May 15, 2017

The irrationality of √2

When we start to learn analysis or in particular real numbers, a proof for the irrationality of $\sqrt{2}$ typically goes like this.

Assume, for contradiction, there exists $p, q \in \mathbb{Z}$ satisfying $$ \left( \frac{p}{q} \right)^2 = 2 $$ where $p$ and $q$ are relatively prime and $q \neq 0$. Then, rearranging, we have $p^2 = 2q^2$ and so $p$ is even or $p = 2r$ where $r\in \mathbb{Z}$. But, substituting it above, we also have $q^2 = 2r^2$ and $q$ is even as well. This is a contradiction to being relatively prime.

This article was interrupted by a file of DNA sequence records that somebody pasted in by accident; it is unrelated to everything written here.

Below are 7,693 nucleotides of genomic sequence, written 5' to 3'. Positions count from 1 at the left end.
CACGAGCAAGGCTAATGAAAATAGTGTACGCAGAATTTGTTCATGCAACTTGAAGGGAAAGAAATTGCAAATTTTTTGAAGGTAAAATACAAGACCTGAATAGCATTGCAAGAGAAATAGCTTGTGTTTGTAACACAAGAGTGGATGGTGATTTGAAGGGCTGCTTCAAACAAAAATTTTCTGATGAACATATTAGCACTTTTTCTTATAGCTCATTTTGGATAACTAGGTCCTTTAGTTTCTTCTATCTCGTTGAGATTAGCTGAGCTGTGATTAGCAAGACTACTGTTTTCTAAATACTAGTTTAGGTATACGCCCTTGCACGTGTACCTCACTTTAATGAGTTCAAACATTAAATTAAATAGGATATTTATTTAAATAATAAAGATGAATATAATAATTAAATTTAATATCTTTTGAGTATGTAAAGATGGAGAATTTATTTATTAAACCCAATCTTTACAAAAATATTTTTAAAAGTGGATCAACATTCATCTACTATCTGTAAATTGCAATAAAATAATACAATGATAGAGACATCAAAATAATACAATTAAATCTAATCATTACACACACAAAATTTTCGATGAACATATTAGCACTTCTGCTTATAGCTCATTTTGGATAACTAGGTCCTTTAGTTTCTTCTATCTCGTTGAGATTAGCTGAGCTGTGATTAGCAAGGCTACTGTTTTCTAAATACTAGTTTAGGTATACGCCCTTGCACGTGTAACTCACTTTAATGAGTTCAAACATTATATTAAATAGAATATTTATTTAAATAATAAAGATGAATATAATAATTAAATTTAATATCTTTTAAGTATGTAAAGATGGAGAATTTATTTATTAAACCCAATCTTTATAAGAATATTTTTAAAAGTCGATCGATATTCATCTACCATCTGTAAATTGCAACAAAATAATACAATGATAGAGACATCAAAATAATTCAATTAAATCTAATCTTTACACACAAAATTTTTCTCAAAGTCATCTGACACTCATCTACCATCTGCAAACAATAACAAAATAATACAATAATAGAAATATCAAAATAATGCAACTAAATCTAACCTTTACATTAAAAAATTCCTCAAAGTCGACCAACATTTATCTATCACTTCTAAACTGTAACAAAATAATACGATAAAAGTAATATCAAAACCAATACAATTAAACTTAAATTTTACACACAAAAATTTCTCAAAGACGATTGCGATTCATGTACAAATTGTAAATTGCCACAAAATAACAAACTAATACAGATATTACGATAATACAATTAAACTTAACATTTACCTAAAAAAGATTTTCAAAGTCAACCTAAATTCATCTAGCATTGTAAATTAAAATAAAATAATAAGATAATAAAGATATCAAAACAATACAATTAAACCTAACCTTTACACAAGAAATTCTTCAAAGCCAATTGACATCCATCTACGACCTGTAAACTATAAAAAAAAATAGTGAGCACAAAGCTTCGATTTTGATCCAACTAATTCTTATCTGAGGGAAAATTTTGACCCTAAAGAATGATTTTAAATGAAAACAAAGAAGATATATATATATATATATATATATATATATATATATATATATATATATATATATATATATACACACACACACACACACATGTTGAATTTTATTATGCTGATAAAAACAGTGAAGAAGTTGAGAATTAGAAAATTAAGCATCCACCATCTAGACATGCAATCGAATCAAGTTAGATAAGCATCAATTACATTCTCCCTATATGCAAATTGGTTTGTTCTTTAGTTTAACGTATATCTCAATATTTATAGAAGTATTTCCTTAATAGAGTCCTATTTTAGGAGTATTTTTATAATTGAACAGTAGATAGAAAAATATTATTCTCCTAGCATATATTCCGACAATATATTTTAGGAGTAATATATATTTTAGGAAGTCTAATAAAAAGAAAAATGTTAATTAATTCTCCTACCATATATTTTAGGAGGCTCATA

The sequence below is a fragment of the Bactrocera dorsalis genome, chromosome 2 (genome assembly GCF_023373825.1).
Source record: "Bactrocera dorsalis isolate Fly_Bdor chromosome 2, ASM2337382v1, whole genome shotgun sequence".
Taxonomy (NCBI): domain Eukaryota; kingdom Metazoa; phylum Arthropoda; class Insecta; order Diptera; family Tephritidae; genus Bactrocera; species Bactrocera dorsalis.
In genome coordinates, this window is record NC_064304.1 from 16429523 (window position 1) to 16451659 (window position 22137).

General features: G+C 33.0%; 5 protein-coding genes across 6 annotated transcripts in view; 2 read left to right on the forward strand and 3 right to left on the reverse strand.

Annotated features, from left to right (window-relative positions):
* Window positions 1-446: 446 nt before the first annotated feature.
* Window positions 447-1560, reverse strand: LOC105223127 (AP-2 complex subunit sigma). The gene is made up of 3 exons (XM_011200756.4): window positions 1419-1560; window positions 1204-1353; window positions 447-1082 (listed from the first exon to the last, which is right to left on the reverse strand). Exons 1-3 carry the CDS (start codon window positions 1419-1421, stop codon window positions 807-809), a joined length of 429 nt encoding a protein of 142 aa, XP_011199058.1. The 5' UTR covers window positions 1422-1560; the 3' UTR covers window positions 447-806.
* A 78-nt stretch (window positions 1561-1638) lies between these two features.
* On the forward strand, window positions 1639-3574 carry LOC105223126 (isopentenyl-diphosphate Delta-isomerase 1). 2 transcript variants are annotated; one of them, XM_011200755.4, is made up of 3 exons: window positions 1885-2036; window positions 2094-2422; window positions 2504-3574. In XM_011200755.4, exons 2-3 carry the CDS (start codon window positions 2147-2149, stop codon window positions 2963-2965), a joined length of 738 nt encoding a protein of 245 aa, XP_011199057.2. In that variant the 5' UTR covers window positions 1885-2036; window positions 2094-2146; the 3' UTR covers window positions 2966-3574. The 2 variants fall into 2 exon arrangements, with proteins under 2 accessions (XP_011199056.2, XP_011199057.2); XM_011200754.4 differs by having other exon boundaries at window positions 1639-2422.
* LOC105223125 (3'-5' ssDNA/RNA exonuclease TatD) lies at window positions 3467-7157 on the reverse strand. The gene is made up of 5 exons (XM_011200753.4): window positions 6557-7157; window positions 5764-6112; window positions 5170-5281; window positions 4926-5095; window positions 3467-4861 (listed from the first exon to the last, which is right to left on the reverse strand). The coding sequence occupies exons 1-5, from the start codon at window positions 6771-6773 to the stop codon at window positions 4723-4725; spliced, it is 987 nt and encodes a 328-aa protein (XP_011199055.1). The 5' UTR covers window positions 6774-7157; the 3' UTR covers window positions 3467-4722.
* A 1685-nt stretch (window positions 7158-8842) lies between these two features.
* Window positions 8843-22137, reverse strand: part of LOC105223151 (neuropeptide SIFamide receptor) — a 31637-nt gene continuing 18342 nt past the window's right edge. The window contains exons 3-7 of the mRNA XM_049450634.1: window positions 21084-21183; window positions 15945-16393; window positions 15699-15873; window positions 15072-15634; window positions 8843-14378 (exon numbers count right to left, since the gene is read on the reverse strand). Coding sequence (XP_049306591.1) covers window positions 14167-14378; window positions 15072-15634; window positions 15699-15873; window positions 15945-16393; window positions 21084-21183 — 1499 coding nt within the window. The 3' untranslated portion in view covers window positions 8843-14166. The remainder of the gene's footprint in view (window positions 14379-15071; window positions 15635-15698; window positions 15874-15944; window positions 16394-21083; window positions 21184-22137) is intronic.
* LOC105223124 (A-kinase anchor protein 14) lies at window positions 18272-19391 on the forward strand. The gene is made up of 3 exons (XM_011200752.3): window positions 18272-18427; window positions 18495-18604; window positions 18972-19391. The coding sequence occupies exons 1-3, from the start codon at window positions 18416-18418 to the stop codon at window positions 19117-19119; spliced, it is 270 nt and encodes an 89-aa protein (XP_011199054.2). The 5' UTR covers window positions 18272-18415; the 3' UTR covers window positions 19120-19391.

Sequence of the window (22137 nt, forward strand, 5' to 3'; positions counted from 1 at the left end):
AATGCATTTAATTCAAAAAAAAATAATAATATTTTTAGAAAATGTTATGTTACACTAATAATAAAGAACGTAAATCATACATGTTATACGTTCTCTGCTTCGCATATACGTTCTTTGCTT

In the lecture on Field automorphism (at 6:35), Professor Macauley gives another proof based on the following proposition. If $\phi$ is an automorphism of $\mathbb{Q}(\sqrt{2})$ ($\mathbb{Q}$ adjoining $\sqrt{2}$), then, $$ \phi(q) = q, \quad \forall q\in \mathbb{Q} .$$ One of such automorphisms is $\phi(a+b\sqrt{2}) = a-b\sqrt{2}$. But, now, $\phi(\sqrt{2}) = -\sqrt{2} \neq \sqrt{2}$. Thus, $\sqrt{2}$ is not rational. Constructing the extension field $\mathbb{Q}(\sqrt{2})$, it is tautological but nonetheless cute.

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